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Peter King Sculptor:
Introduction

 

This website is devoted to the life and work of the 1950s British sculptor Peter King who died at the age of twenty-nine in 1957. His estate is represented by England & Co.

The research, database construction, and website implementation for this site was carried out by Dr Mike King, Peter King's son, as part of research activities supported by London Metropolitan University and funded by the Arts and Humanities Research Council.

King's untimely death meant that he has been largely omitted from the history of 1950s British art, but recent discoveries of missing works, diaries, photographic plates, and other memorabilia indicate the significance of his work for the period. He was undoubtedly a prolific artist whose exceptional talent was recognised by Henry Moore, who appointed him as his assistant along with other emerging sculptors such as Anthony Caro. King was part of a group of artists associated with Moore's studio, with the teaching team at St Martin's School of Art, with artists living at the Abbey Art Centre in London, and with Victor Musgrave's Gallery One in Soho. He received the Boise Travelling Scholarship and funding from the BFI for an animated film, and exhibited the film and his work across Europe before succumbing to blood-poisoning at the age of twenty-nine.

Picture: King at St Martin's School of Art in the 1950s

Copyright and Permitted Uses
The images and metadata presented in this collection may be used for private research and study purposes only. Enquiries regarding reproduction should be sent to this address: mike@jnani.org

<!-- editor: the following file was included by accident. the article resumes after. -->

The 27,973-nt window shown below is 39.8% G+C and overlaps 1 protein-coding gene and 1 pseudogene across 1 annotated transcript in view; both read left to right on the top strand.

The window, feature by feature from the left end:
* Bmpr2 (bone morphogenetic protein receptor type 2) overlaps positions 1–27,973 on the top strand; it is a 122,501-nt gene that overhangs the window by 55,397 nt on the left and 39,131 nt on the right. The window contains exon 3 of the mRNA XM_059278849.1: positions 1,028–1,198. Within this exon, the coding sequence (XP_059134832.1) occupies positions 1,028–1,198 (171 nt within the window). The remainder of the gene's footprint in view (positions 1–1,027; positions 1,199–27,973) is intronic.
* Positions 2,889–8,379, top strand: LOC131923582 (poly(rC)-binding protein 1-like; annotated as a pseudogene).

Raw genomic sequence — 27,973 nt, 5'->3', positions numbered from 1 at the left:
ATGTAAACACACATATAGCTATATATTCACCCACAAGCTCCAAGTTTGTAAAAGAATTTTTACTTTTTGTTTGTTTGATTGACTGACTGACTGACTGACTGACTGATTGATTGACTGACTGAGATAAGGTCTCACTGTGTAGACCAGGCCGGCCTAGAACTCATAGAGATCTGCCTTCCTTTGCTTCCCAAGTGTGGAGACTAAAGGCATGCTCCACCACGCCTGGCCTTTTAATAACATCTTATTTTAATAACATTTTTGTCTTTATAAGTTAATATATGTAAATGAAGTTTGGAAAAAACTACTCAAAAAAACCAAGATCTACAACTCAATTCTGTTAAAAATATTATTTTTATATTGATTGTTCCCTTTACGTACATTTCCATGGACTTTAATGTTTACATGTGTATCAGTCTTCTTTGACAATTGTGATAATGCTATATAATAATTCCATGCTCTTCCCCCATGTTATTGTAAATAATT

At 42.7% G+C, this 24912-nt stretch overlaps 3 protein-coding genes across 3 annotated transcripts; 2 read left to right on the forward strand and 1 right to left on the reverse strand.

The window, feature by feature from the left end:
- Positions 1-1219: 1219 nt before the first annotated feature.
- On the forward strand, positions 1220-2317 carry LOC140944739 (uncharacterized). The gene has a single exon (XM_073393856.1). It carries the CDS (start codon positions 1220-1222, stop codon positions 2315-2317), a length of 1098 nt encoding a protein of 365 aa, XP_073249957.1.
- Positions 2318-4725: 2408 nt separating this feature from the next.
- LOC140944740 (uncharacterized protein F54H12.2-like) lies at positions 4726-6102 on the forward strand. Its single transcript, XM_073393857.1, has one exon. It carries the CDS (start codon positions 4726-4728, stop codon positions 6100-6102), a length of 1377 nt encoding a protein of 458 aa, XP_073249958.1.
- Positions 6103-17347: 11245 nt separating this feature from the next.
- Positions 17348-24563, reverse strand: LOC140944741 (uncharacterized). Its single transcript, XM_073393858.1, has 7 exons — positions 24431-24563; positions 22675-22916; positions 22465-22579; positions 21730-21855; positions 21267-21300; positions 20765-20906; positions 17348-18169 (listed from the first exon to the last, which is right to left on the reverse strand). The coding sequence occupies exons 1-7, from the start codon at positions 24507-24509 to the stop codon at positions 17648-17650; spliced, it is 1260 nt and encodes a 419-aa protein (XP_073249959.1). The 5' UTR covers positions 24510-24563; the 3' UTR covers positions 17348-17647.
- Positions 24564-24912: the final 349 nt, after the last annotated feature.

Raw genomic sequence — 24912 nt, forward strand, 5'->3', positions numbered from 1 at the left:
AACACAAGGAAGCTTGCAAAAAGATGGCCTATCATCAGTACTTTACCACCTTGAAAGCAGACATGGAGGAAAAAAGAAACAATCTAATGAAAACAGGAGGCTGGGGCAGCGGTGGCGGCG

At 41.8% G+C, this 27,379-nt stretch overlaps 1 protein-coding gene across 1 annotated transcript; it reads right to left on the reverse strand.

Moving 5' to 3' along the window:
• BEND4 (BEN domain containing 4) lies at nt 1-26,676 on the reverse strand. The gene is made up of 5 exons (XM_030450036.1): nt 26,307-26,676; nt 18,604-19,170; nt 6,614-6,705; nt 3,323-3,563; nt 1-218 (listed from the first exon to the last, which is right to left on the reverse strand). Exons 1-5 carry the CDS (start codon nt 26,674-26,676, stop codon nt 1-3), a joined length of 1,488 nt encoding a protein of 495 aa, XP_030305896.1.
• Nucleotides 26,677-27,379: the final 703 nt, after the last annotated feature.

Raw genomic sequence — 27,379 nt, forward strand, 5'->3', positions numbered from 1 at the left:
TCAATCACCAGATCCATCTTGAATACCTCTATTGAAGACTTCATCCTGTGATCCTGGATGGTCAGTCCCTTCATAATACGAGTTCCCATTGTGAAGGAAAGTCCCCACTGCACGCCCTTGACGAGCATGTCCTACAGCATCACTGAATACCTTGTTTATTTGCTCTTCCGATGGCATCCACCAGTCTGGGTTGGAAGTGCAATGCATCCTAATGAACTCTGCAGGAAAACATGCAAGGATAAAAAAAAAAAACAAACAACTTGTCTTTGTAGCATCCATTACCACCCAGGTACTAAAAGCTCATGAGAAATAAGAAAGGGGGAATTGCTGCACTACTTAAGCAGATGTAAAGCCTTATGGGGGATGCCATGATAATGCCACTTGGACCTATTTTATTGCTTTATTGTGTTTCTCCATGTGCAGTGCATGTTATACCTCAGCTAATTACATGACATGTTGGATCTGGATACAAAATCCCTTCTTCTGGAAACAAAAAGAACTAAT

Acknowledgements
Mike King would like to thank the Arts and Humanities Research Council, London Metropolitan University, the Visual Arts Data Service (VADS), the Henry Moore Institute, the Henry Moore Foundation, the Tate Gallery archive, and Dr Margaret Garlake for assistance of various kinds.

 
Cricital assessment by art historian Margaret Garlake

 
To encounter Peter King's work is to discover an artist who is, extraordinarily, all but unknown today despite having had a rich and copious production. Even a brief study of the work immediately available in London together with the records of pieces lost or not yet located and others recently discovered confirms that he was an artist with an unusually wide range of references, of imagination, of technical and material resources.

He made sculpture in wood, bronze, lead, cement, aluminium and silver as well as producing a film and a large number of drawings, monotypes and gouaches. Some of these are clearly related to specific pieces of sculpture while others are explorations of sculptural forms, occasional life drawings or fluent sketches made to feed the imagination. The imagery of the works on paper leaves no doubt that King was primarily a sculptor, one who was evidently fascinated by the possibilities of diverse techniques.


Given the early age at which he died it is not surprising that his work strikes the observer as still experimental, concerned with the same themes, forms and materials as many of his mentors and contemporaries. Though some of his most accomplished work was in lead, either intricate linear casts or even proto-action thrown pieces, his central theme was the human body. It appears, frenzied or still, as standing figures, mother-and-child groups, hybrid or masquerade figures; rendered in polished wood with fluid curves, in tough cement proclaiming its modernity and in the intricate chunky wood carvings that are King's signature pieces. That they contain echoes of art as varied as works by Henry Moore, Germaine Richier, Javanese shadow puppets and Cycladic marbles marks him as a man of the early post-war years whose work is profoundly eloquent of that period's doubts, fears and concern with humanity.